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Mr. J was having a difficult time using his hands and feet. After developing arthritis and deformities in his joint muscles, Mr. J was forced to use special orthopedic shoes, ankle braces and a cane, and he was left unable to work, making it extremely hard to support his family in Philadelphia.
Mr. J is a veteran of the Korean War. Having served in the Army infantry, he suffered from severe frostbite during the War – the catalyst for his arthritic condition. As a veteran battling a debilitating illness, Mr. J should have been eligible for Veterans Affairs (VA) disability benefits. Unfortunately, when he applied for such benefits in 2005, the VA denied his request, noting that all of his medical record had been destroyed, and that there was no record of his injury. Mr. J tried to appeal, but to no avail. Frustrated and out of options, he sought help, and Community Legal Services was there to take his case.
CLS attorney Pamela Walz helped Mr. J file an appeal to the United States Court of Appeals for Veterans Claims and worked to provide more evidence for his claim. When the case was subsequently re-examined by the VA, Mr. J was awarded both increased benefits and back benefits. In written testimony before the Senate Judiciary Committee, Mr. J, now 84, was able to best sum up the impact that CLS had on his life: “I was able to stop worrying constantly for the first time. I could not have won my case without the help of a lawyer. I think that everyone […] should be able to get the help […] that I did.”
A Nationwide Need
Situations similar to Mr. J’s are all too common across the country. Millions of veterans in the United States receive benefits, and countless more are eligible for benefits but are not currently enrolled in a program. Every day, these veterans are faced with unexplained reductions and denials, complicated paperwork, and bureaucratic delays.
In the short term, these delays can cause aggravation. But over a longer period of time, veterans who fail to receive benefits may find themselves facing severe hardships. For example, many studies show that veterans are overrepresented in the homeless population, including a 2012 U.S. Department of Housing and Urban Development (HUD) which counted approximately 63,000 homeless veterans on a single night in January. Likewise, according to the Department of Labor, the unemployment rate for young veterans returning from Afghanistan and Iraq is almost 30%, a staggering number in an economy with an overall unemployment rate of roughly 8%.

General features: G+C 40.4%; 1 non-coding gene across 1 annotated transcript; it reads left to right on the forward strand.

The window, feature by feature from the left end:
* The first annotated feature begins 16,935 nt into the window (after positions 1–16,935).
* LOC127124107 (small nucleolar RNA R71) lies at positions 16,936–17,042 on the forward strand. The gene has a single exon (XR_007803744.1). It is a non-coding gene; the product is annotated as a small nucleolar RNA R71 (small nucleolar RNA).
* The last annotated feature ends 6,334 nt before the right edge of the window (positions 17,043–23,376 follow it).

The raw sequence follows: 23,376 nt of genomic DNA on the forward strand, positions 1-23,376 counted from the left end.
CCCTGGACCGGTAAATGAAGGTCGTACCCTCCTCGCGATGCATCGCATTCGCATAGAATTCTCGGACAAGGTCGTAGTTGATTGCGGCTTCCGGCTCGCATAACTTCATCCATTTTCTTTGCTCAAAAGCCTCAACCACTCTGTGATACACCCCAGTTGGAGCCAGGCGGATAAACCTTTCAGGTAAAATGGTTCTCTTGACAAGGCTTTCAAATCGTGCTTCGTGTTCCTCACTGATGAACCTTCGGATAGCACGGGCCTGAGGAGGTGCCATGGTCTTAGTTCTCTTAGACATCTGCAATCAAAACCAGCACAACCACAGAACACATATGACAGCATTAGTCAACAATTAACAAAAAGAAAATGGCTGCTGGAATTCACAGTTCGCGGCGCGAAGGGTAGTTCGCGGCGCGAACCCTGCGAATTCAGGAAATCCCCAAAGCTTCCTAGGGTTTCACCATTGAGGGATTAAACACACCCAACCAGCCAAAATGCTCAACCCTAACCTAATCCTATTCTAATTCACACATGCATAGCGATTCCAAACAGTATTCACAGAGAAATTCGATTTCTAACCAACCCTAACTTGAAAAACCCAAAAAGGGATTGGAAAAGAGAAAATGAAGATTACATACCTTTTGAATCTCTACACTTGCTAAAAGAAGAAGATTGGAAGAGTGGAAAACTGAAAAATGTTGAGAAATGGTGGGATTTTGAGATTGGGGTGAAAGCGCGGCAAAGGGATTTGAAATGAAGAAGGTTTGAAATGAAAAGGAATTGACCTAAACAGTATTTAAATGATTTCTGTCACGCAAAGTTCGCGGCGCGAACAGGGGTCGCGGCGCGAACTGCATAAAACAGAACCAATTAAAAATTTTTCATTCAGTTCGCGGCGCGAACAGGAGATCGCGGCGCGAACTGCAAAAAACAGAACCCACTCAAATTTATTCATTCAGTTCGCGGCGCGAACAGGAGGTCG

In general, the VA – the government agency charged with providing benefits to veterans and their families – is working to mitigate these effects. The VA provides such benefits as service-connected disability compensation, pensions, education or training, life insurance, home loans, health care, burial, and many more.
Yet, the process for applying for these benefits can be difficult to navigate, especially for the 1.7 million aging World War II veterans. Veterans wishing to receive benefits must complete complicated paperwork and submit numerous and different applications for different categories of benefits.
Filling the Void in Philadelphia
The 2000 U.S. Census Bureau report indicates that Philadelphia is home to more than 80,000 veterans. Veterans living in Philadelphia face the same challenges as all veterans do, homelessness, unemployment, and limited access to benefits and education. In fact, a VA study indicates that one of the most pressing issues for veterans is making contact with legal services. Just a few of the highest unmet needs among veterans include legal assistance to prevent evictions and foreclosures, legal assistance for child support issues, and legal assistance for outstanding warrants/fines. These issues, if left unresolved, can exacerbate other problems veterans may have in trying to receive benefits.
CLS hopes to fill this void and offer more legal aid to veterans. With few services that offer direct support and legal assistance, veterans are an underserved population. CLS works with veterans and their families to ensure proper access to and proper payment of benefits. CLS can also help veterans navigate the VA so that they may overcome obstacles to direct services, such as housing support and education.
CLS is already fighting for veterans. Similar to Mr. J, Damon Clay sought out CLS for help appealing a reduced VA pension. Mr. Clay suffered severe frostbite in both feet after he was left in subfreezing temperatures without warm clothing or supplies during an Army training exercise in 1983.
Through the years, Mr. Clay received a modest VA disability pension, that randomly fluctuated from month to month. Eventually, Mr. Clay started to experience post-traumatic stress disorder (PTSD), which made it difficult for him to work outside or during the winter months. Then, in 2010, Mr. Clay received a notice that, because his health was improving, his pension would be cut from $720/month all the way down to $370 a month. Mr. Clay’s health had not improved, and he did not know how he could possibly make ends meet on $370 per month.
At this point, he enlisted the help of CLS attorney Samuel Brooks to appeal this reduction. Not only did Mr. Brooks help gather his client’s medical information and successfully negotiate for a much higher monthly stipend and lump sum for back benefits, but he also made sure that Mr. Clay found treatment for his PTSD so that he would again be able to live a more normal life. In his testimony to the Pennsylvania Senate Judiciary Committee, Mr. Clay stated, “My quality of life has increased immensely since seeking help from Community Legal Services.”
Now, Mr. Clay is paying these services forward, volunteering to help other veterans and counseling them so that they will better be able to work with the VA to receive their eligible benefits.